Scientists recently combined human stem cells with chicken embryos, but that doesn't mean the researchers are breeding flocks of "frankenfowl."
Rather, the scientists are looking closely at how those embryonic cells organize themselves, to better understand how embryos develop and how cells build specialized body structures.
Experiments that graft cells onto a growing embryo date to nearly 100 years ago, and in 1924, such experiments in amphibians led scientists to discover "the organizer," a region of embryonic cells that manipulates the development of other cells. But an organizer in primate embryonic cells (humans included) has been elusive — until now. A new study describes the first evidence of a human organizer, marking, according to the researchers, a significant breakthrough in the study of developmental biology. [3 Human Chimeras That Already Exist]
Because of ethical limitations attached to working with human embryos, experiments looking for human organizers could be done only with stem cells, which are then grafted to embryos belonging to other animals such as chickens, the scientists wrote in the study.
Combining human stem cells with animal embryos creates animal models known as chimeras, which contain cells from both the host and the cell donor. These chimeras therefore have two sets of DNA. Since 2016, scientists have integrated human stem cells into pig and sheep embryos as part of an investigation into the possibility of growing human organs in those animals. And in 2017, experiments produced the first viable pig embryos that incorporated human cells, Live Science previously reported.
Finding the organizer
For the new study, researchers used special disks to cultivate early stage human stem cells and then introduced growth-stimulating proteins. The scientists found that after they added these proteins, called Wnt and Activin, the stem cells began forming tissue that produced proteins typically found in organizers. This was the first time that organizer-like cells had been grown from human stem cells, the study authors wrote.
But the real test lay in what would happen after the researchers grafted this cluster of cells to a developing embryo. When they introduced these stem cell colonies into chicken embryos, the human cells survived and mingled with the host cells, according to the study. Then something amazing happened — the human cells assembled into a type of tissue that eventually forms a backbone, and the cells also began instructing the chicken embryo cells to turn into tissue for a nervous system.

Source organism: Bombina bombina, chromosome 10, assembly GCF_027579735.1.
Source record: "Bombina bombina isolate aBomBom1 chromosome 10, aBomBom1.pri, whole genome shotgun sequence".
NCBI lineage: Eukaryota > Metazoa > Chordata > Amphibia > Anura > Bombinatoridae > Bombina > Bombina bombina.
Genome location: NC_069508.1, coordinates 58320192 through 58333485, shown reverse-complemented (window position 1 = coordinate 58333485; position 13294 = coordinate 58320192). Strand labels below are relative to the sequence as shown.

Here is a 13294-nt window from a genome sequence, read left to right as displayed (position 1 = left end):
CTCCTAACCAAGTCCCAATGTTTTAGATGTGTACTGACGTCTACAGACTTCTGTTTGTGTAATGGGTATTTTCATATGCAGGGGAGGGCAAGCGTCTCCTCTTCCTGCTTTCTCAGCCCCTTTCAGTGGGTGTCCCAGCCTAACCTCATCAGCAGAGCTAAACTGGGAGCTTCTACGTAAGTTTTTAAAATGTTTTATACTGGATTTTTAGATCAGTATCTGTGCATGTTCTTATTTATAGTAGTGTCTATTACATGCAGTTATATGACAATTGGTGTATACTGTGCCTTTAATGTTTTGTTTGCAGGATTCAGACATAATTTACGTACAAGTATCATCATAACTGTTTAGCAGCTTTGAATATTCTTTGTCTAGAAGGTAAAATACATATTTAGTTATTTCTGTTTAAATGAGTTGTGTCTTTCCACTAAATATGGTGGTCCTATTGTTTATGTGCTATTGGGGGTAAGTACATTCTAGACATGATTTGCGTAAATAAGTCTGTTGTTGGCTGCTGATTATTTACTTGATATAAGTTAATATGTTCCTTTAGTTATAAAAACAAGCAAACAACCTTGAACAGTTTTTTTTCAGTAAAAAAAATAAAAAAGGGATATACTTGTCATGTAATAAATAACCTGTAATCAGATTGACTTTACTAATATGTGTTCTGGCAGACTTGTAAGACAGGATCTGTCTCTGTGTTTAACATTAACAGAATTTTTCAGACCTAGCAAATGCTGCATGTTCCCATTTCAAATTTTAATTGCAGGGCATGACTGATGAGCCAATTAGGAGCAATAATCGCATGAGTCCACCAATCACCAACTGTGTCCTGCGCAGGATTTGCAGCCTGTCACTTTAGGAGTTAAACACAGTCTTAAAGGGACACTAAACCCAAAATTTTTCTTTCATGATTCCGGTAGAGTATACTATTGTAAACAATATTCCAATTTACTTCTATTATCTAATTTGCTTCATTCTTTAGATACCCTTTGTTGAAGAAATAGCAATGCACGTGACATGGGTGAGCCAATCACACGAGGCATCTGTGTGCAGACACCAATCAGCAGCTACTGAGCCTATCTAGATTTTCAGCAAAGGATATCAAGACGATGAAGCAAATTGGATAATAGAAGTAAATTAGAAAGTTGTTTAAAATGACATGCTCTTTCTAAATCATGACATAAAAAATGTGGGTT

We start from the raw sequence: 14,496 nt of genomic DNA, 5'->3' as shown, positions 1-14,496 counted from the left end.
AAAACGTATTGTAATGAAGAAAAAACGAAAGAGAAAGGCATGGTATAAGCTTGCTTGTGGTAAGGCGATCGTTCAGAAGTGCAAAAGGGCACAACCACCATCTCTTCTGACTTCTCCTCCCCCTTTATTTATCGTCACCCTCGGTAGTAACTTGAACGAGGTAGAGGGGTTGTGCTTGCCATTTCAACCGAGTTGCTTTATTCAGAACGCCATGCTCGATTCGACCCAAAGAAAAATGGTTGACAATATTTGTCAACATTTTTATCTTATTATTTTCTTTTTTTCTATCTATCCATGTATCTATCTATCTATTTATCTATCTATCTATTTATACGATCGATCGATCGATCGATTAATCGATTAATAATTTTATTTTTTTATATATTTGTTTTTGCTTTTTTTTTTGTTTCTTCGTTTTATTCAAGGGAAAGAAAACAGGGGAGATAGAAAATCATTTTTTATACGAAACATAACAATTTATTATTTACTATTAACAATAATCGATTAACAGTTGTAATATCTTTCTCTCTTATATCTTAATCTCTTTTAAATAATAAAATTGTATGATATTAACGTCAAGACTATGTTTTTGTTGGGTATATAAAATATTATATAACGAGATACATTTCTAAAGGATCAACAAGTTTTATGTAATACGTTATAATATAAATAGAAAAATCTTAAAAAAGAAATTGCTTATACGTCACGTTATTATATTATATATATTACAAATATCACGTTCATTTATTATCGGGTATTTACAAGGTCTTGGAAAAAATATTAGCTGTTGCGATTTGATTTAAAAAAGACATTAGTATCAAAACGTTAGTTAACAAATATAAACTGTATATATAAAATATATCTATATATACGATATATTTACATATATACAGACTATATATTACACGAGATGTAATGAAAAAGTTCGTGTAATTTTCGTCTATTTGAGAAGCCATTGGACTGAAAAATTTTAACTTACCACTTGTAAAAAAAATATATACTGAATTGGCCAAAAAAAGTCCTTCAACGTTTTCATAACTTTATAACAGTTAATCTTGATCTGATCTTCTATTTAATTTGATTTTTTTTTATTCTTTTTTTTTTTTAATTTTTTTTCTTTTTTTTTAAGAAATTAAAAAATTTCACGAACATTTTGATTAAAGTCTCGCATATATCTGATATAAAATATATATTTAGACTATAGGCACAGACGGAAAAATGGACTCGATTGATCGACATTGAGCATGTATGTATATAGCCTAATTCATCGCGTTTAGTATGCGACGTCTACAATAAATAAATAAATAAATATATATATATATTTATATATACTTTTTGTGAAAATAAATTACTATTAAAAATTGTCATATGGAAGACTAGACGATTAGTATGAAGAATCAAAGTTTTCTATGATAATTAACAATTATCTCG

Generating a human organizer "closes the loop" that pioneering embryologists initiated almost a century earlier, the researchers wrote in the study. The finding hints that the role of an organizer in embryonic cell development has been retained along evolutionary pathways that span the vertebrate tree of life, "from frogs to humans," the scientists said.
The success of the human-chicken chimeras also presents new possibilities for future research exploring early development in human embryos, the researchers concluded.
The findings were published online May 23 in the journal Nature.
Original article on Live Science.
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Mindy Weisberger is an editor at Scholastic and a former Live Science channel editor and senior writer. She has reported on general science, covering climate change, paleontology, biology, and space. Mindy studied film at Columbia University; prior to Live Science she produced, wrote and directed media for the American Museum of Natural History in New York City. Her videos about dinosaurs, astrophysics, biodiversity and evolution appear in museums and science centers worldwide, earning awards such as the CINE Golden Eagle and the Communicator Award of Excellence. Her writing has also appeared in Scientific American, The Washington Post and How It Works Magazine.